In the early 1980s on the streets of Delhi, a little-known company with an institute-sounding name, NIIT, advertised for students, talking about the future potential of an industry called software. Computers were then hardly in vogue in India, with IBM having been unceremoniously thrown out by the government in 1977. HCL, one of those companies that tried to replace IBM as a computer maker, parented NIIT. Yet, it was only a decade later that most of India woke up to the industry. Tentative beginnings were such that software experts at HCL and NIIT were then doing stuff that future giants such as Oracle and SAP were doing at the same time.
What India lacked then was two things: foresight and ambition. Typewriters gave way to computers, with old jobs fading and new careers springing up. The challenge for India now is to spot the future sunrise industries while shedding baggage of the past.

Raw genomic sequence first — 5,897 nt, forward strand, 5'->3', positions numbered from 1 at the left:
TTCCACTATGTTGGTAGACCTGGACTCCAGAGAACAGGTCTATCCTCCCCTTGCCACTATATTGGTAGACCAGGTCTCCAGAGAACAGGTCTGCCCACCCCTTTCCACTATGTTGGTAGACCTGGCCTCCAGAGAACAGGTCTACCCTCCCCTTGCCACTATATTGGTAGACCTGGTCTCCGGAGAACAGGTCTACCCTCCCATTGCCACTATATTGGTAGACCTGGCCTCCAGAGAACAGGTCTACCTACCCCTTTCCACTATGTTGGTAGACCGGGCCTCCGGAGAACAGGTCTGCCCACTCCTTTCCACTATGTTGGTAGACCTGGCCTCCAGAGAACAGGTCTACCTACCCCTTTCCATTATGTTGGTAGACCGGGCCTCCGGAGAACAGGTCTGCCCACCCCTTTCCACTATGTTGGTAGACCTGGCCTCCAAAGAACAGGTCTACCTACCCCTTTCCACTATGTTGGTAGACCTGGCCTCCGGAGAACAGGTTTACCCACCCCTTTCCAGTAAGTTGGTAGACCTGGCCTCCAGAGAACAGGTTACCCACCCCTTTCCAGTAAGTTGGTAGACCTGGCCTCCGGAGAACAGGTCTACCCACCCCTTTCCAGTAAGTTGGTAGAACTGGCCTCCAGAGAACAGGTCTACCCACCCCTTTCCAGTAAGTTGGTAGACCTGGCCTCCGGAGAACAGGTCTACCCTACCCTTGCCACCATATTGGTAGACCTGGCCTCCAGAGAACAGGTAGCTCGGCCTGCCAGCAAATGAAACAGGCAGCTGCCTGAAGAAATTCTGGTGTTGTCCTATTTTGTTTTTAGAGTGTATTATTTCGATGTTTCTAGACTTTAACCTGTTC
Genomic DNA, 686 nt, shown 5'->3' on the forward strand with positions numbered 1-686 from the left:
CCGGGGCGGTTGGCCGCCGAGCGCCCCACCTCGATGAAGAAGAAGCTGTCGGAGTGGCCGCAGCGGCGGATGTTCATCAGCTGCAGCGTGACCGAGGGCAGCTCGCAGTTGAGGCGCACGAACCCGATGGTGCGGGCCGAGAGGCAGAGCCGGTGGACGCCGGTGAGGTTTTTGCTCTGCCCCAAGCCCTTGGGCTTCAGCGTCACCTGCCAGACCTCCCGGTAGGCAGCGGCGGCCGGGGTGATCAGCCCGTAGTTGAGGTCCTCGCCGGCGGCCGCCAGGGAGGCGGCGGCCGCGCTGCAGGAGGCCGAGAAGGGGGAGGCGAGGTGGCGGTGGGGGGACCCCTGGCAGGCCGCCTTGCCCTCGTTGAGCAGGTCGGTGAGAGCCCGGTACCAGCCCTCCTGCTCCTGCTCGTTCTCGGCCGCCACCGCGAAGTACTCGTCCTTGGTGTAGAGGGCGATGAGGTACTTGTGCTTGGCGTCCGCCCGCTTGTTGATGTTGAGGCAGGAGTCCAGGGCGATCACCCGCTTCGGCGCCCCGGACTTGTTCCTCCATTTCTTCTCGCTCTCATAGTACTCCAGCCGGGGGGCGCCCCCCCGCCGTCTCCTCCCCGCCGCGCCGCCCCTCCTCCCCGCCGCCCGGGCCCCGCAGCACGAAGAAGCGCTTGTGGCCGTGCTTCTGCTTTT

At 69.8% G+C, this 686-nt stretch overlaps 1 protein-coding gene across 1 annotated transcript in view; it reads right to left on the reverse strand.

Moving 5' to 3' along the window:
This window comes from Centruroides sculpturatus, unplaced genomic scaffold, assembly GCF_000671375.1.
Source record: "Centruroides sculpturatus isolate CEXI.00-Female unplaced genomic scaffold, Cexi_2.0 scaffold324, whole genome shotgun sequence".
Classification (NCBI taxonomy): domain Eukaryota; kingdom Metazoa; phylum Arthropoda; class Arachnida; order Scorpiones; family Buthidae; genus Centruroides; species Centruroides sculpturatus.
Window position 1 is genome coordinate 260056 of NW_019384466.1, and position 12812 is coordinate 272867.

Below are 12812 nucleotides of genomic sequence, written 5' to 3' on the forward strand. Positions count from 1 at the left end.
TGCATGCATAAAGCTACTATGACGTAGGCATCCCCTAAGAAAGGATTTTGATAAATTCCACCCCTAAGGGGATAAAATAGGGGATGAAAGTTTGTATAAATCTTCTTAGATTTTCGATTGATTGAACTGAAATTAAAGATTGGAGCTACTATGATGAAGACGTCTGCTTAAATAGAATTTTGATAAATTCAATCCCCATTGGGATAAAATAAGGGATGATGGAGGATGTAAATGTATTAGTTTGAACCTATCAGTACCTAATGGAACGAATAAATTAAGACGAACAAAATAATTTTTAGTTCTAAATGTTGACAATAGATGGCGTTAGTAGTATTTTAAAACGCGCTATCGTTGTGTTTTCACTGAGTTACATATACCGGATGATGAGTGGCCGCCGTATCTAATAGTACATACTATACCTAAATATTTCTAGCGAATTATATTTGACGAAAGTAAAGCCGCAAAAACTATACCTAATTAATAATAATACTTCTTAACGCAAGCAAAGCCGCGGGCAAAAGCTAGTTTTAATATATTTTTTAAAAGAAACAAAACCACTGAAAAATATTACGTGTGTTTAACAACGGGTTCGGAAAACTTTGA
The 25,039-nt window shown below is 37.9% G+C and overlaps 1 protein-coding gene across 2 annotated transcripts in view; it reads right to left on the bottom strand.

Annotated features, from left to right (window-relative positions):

To a good extent, the dramatic informalisation of skilling initiatives under the Skill India mission does reflect a positive change from the moribund system of formal education, but the world has changed so much, that it may be desirable to find even newer grounds.
Schemes such as Make In India smell of the same old dreams: Build infrastructure, create factory jobs, and be like the China of the 1990s or US of the mid-20th century.
Things, however, seem to have moved on in the larger world. That is where futuregazing and future-readiness may be key performance areas for policy-makers, corporate strategists and entrepreneurs,
Increasingly, there is focus on creativity across a set of industries. This would require a mindset that goes beyond the narrow “skill” approach. There is no doubt that skills will generate higher Rajat Chauhan on how to make India a fitter and healthier nation